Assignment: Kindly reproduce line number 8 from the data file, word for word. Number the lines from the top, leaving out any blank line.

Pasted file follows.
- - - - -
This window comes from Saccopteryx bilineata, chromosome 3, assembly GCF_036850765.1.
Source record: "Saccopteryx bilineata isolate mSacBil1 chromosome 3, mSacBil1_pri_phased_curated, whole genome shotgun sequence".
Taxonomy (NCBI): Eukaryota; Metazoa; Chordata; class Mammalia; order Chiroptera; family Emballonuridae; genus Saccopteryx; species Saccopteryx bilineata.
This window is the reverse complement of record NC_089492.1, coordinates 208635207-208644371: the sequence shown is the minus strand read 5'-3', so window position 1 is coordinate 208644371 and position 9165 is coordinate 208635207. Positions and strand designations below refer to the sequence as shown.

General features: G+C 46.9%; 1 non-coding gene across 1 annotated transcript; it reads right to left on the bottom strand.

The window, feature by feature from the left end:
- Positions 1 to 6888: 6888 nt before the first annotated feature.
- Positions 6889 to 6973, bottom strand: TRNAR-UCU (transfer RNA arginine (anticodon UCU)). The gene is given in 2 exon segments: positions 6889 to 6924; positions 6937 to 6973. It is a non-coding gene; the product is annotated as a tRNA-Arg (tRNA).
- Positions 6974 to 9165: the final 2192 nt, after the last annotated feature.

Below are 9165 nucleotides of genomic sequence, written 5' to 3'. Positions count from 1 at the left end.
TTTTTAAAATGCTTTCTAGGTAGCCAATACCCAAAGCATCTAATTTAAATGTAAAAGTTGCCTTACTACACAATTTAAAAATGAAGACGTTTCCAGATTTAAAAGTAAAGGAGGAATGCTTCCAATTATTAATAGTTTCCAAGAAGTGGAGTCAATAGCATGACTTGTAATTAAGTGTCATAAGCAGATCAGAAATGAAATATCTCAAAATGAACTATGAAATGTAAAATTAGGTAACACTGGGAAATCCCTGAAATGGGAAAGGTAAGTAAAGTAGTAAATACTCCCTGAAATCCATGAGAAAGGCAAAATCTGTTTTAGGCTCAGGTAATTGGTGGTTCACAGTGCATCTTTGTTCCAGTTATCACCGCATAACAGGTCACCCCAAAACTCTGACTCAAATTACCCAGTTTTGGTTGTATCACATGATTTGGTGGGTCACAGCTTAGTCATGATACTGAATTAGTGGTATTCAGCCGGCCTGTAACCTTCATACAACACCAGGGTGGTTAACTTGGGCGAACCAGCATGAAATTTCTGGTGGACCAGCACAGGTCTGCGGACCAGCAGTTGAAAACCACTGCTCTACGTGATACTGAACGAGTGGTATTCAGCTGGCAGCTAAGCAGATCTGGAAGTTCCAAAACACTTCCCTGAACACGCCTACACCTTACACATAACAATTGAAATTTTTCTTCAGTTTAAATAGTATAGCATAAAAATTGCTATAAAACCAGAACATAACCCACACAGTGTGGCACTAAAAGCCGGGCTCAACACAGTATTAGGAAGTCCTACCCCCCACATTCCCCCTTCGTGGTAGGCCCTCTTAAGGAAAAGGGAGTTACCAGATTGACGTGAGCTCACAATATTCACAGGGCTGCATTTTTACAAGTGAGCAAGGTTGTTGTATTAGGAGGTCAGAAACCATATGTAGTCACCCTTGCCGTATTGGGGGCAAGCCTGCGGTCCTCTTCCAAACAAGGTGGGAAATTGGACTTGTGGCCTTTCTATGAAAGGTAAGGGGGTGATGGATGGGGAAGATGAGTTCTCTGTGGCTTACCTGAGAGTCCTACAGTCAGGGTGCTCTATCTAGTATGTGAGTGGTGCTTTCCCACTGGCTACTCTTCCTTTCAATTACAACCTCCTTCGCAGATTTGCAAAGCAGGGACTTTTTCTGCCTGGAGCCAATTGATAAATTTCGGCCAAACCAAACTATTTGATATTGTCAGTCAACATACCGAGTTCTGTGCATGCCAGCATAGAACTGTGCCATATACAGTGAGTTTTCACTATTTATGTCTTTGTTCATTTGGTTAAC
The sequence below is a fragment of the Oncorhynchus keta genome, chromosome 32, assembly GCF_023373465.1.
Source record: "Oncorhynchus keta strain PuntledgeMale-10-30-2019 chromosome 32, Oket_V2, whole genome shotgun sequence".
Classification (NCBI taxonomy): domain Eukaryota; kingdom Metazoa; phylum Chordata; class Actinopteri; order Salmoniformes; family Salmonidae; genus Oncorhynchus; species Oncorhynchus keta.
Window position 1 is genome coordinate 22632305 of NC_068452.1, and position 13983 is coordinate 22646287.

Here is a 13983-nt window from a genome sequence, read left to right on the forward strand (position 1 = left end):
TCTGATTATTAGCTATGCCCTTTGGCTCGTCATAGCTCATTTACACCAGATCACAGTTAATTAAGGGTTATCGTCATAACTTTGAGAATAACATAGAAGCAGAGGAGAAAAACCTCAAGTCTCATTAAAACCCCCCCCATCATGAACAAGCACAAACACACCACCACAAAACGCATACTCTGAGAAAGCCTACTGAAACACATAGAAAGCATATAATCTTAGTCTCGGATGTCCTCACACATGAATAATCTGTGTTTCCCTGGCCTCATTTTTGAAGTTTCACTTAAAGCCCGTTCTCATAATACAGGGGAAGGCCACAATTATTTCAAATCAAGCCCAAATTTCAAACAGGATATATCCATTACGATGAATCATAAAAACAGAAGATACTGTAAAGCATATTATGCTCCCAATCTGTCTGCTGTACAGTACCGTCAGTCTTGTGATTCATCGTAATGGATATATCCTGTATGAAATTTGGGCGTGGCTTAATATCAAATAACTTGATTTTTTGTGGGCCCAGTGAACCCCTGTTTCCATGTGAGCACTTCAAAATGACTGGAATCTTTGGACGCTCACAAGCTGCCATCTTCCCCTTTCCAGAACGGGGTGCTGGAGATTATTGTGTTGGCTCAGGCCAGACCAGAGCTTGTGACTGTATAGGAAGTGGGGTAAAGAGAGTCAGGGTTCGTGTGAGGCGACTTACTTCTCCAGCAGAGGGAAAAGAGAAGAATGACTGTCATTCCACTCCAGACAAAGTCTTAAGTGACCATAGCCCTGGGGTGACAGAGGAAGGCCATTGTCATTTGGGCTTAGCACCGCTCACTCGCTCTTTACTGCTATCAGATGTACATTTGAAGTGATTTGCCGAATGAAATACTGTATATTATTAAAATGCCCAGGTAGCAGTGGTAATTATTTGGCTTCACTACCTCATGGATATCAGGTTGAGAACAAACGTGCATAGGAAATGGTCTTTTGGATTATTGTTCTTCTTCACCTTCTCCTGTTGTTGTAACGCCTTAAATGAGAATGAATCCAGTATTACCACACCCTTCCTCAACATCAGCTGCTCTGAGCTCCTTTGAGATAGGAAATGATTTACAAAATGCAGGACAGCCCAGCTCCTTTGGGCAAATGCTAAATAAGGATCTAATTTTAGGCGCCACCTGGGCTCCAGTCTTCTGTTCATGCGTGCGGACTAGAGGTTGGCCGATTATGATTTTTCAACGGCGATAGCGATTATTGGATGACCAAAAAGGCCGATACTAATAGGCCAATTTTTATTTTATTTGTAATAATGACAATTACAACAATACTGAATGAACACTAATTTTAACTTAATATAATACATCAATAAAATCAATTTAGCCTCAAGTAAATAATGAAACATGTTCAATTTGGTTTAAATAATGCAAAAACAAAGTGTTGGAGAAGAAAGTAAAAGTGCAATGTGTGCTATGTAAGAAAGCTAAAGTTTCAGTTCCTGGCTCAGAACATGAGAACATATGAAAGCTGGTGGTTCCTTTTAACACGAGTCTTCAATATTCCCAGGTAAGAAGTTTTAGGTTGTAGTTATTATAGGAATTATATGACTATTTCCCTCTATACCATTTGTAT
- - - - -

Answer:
- Positions 6889 to 6973, bottom strand: TRNAR-UCU (transfer RNA arginine (anticodon UCU)). The gene is given in 2 exon segments: positions 6889 to 6924; positions 6937 to 6973. It is a non-coding gene; the product is annotated as a tRNA-Arg (tRNA).